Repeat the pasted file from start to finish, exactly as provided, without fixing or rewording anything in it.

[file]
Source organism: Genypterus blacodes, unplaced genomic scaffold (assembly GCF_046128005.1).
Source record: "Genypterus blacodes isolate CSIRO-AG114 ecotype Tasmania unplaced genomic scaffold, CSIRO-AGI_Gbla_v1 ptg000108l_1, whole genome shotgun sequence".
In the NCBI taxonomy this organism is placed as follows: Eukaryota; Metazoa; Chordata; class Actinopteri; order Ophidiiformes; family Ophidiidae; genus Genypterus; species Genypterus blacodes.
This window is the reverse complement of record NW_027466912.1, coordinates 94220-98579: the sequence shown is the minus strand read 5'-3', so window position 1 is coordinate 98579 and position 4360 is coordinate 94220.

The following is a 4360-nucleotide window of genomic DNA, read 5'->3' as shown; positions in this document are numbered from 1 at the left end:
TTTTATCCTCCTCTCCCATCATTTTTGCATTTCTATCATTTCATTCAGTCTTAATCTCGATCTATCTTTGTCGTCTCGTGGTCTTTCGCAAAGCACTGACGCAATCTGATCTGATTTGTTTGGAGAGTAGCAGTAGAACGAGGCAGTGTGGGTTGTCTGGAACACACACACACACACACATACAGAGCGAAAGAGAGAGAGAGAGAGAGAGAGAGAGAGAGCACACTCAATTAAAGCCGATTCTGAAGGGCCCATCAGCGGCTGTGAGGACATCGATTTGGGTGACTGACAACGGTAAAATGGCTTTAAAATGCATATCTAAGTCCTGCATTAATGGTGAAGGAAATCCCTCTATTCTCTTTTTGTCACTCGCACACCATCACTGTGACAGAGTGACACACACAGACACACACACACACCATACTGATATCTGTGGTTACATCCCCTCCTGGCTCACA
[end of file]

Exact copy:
Source organism: Genypterus blacodes, unplaced genomic scaffold (assembly GCF_046128005.1).
Source record: "Genypterus blacodes isolate CSIRO-AG114 ecotype Tasmania unplaced genomic scaffold, CSIRO-AGI_Gbla_v1 ptg000108l_1, whole genome shotgun sequence".
In the NCBI taxonomy this organism is placed as follows: Eukaryota; Metazoa; Chordata; class Actinopteri; order Ophidiiformes; family Ophidiidae; genus Genypterus; species Genypterus blacodes.
This window is the reverse complement of record NW_027466912.1, coordinates 94220-98579: the sequence shown is the minus strand read 5'-3', so window position 1 is coordinate 98579 and position 4360 is coordinate 94220.

The following is a 4360-nucleotide window of genomic DNA, read 5'->3' as shown; positions in this document are numbered from 1 at the left end:
TTTTATCCTCCTCTCCCATCATTTTTGCATTTCTATCATTTCATTCAGTCTTAATCTCGATCTATCTTTGTCGTCTCGTGGTCTTTCGCAAAGCACTGACGCAATCTGATCTGATTTGTTTGGAGAGTAGCAGTAGAACGAGGCAGTGTGGGTTGTCTGGAACACACACACACACACACATACAGAGCGAAAGAGAGAGAGAGAGAGAGAGAGAGAGAGAGCACACTCAATTAAAGCCGATTCTGAAGGGCCCATCAGCGGCTGTGAGGACATCGATTTGGGTGACTGACAACGGTAAAATGGCTTTAAAATGCATATCTAAGTCCTGCATTAATGGTGAAGGAAATCCCTCTATTCTCTTTTTGTCACTCGCACACCATCACTGTGACAGAGTGACACACACAGACACACACACACACCATACTGATATCTGTGGTTACATCCCCTCCTGGCTCACA